Bayes's theorem. The Bayes's theorem is a formal method for relating conditional probability statements. For two (random) events X and Y, the Bayes's theorem states that

P(X|Y) propto P(Y|X) P(X)

that is, the probability of X conditional on Y is proportional to the probability of X and the probability of Y conditional on X. In Bayesian analysis, the Bayes's theorem is used for combining prior information about model parameters and evidence from the observed data to form the posterior distribution.

Bayesian analysis. Bayesian analysis is a statistical methodology that considers model parameters to be random quantities and estimates their posterior distribution by combining prior knowledge about parameters with the evidence from the observed data sample. Prior knowledge about parameters is described by prior distributions and evidence from the observed data is incorporated through a likelihood model. Using the Bayes's theorem, the prior distribution and the likelihood model are combined to form the posterior distribution of model parameters. The posterior distribution is then used for parameter inference, hypothesis testing, and prediction.

Bayesian estimation. Bayesian estimation consists of fitting Bayesian models and estimating their parameters based on the resulting posterior distribution. Bayesian estimation in Stata can be done using the convenient bayes prefix or the more general bayesmh command. See [BAYES] bayesian estimation for details.

Bayesian estimation results. Estimation results obtained after the bayes prefix or the bayesmh command.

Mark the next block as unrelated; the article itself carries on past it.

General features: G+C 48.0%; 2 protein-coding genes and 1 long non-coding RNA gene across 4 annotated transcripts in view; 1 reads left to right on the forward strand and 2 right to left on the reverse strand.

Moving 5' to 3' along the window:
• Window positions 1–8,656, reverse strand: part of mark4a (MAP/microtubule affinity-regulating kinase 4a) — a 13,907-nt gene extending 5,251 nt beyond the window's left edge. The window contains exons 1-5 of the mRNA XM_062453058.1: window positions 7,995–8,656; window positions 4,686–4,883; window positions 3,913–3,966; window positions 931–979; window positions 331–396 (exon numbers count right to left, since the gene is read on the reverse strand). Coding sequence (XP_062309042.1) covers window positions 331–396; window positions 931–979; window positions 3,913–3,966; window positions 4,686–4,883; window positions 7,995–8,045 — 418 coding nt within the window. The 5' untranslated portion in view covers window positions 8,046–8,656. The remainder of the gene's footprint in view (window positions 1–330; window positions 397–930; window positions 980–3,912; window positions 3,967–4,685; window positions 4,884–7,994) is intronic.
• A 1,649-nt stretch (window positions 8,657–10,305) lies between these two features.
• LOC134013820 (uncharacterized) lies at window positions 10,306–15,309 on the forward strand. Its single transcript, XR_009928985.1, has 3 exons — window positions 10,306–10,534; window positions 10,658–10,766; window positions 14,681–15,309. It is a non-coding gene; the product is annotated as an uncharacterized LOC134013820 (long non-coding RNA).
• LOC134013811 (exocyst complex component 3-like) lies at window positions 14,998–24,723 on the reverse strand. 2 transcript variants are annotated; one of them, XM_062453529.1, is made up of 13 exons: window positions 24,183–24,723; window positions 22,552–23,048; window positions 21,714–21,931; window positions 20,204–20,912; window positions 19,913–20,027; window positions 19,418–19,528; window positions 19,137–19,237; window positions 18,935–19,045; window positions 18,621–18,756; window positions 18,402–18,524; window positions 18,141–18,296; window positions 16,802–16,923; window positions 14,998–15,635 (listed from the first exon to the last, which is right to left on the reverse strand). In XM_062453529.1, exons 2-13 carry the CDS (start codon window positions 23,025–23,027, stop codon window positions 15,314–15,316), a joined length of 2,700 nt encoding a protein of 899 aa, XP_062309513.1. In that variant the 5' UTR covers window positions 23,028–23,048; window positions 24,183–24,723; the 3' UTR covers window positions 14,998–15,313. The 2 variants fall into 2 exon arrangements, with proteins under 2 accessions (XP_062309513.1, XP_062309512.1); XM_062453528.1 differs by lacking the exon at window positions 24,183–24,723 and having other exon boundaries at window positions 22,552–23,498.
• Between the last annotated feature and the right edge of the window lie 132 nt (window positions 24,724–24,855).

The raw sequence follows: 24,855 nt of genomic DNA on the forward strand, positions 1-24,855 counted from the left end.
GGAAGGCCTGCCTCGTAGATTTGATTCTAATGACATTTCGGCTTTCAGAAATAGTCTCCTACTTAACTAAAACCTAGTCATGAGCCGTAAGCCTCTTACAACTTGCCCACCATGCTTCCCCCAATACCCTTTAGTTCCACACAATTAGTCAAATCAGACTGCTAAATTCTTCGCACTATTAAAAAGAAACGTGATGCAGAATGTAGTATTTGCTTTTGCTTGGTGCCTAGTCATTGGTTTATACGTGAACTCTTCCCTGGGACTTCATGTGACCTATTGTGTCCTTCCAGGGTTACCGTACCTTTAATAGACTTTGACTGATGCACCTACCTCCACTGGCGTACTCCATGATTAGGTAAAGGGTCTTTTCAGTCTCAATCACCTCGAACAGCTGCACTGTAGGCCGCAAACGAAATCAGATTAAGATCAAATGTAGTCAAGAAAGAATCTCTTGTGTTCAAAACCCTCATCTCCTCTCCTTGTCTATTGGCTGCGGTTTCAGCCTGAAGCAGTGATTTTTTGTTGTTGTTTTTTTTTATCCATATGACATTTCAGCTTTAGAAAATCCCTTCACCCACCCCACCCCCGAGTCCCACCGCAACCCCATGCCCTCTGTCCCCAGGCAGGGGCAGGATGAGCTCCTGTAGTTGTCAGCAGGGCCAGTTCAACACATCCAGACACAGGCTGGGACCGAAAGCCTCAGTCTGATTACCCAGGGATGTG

Bayesian hypothesis testing. Bayesian hypothesis testing computes probabilities of hypotheses conditional on the observed data. In contrast to the frequentist hypothesis testing, the Bayesian hypothesis testing computes the actual probability of a hypothesis H by using the Bayes's theorem,

P(H|y) propto P(y|H) P(H)

where y is the observed data, P(y|H) is the marginal likelihood of y given H, and P(H) is the prior probability of H. Two different hypotheses, H_1 and H_2, can be compared by simply comparing P(H_1|y) to P(H_2|y).

Bayesian information criterion, BIC. The Bayesian information criterion (BIC), also known as Schwarz criterion, is an information based criterion used for model selection in classical statistics. It is given by the formula -0.5 x log likelihood + k x ln n, where k is the number of parameters and n is the sample size. BIC favors simpler, in terms of complexity, models and it is more conservative than AIC.

blocking. In the context of the MH algorithm, blocking refers to the process of separating model parameters into different subsets or blocks to be sampled independently of each other. MH algorithm generates proposals and applies the acceptance-rejection rule sequentially for each block. It is recommended that correlated parameters are kept in one block. Separating less-correlated or independent model parameters in different blocks may improve the mixing of the MH algorithm.

burn-in period. The burn-in period is the number of iterations it takes for an MCMC sequence to reach stationarity.

central posterior interval. See equal-tailed credible interval.

conditional conjugacy. See semiconjugate prior.